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Emerging as criteria for determining an employee's contributory negligence in executive officer suits under La. Rev. Stat. Ann. § 23:1032 are: (1) relative knowledge of the danger by the supervising employee and the injured employee; (2) relative control over the employee's situation; (3) the degree to which the employee's conduct is voluntary on his part; (4) alternatives available to the employee; (5) obviousness of the danger; and (6) relative ability to eliminate the danger.
Plaintiff employee, who was injured in the course of her employment and suffered a serious mental and physical breakdown, sued the executive officer of her employer and his insurer for medical expenses incurred and expected to be incurred, and for lost past and future wages. After trial, a jury awarded plaintiff $485,000. The defendants argued that the court of appeal erred in not finding plaintiff negligent or contributorily negligent, and in not reducing the award for general damages.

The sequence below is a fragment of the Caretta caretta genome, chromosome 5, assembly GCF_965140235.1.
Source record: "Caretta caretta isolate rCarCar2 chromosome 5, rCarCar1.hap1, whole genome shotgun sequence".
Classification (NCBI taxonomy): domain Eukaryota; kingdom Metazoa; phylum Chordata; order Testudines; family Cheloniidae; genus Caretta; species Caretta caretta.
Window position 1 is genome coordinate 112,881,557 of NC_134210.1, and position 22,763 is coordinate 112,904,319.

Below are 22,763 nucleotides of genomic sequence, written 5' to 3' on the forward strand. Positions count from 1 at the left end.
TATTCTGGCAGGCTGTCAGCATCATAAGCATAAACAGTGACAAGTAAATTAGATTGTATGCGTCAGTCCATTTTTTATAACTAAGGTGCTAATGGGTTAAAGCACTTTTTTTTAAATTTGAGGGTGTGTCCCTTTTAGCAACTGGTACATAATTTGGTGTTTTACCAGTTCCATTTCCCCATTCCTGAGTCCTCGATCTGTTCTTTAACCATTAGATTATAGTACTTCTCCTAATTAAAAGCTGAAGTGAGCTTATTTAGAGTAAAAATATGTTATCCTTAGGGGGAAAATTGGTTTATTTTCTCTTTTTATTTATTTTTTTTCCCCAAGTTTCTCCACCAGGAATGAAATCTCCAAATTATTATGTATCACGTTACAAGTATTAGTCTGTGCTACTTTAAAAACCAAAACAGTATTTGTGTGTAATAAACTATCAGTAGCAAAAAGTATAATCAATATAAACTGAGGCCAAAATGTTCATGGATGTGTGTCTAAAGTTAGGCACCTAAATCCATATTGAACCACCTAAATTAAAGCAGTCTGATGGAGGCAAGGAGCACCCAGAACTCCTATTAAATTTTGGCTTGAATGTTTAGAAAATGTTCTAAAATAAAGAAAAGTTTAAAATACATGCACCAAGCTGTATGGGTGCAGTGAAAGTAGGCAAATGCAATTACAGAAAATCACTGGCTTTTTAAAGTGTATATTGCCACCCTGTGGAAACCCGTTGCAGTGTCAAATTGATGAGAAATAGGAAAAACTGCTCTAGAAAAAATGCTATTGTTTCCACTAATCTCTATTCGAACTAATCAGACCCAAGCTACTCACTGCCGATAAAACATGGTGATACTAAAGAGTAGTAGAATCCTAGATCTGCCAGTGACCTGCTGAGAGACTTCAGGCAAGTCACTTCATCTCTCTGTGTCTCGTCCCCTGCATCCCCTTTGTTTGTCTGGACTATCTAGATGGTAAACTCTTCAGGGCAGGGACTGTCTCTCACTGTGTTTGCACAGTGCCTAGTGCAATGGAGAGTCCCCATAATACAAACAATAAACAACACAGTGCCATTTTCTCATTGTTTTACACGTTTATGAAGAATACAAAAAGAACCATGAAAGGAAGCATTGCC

The court first affirmed the judgment as to the executive officer’s liability, holding that a finding that the employee was not guilty of contributory negligence was not manifestly erroneous. Defendants were properly held liable for the employee's mental and emotional disorders because the evidence showed that all of the employee's ailments were related to the head injury she sustained in the initial fall. The court also affirmed the jury award of general damages, and past and anticipated future medical expenses, but had reduced the award for lost past and future wages.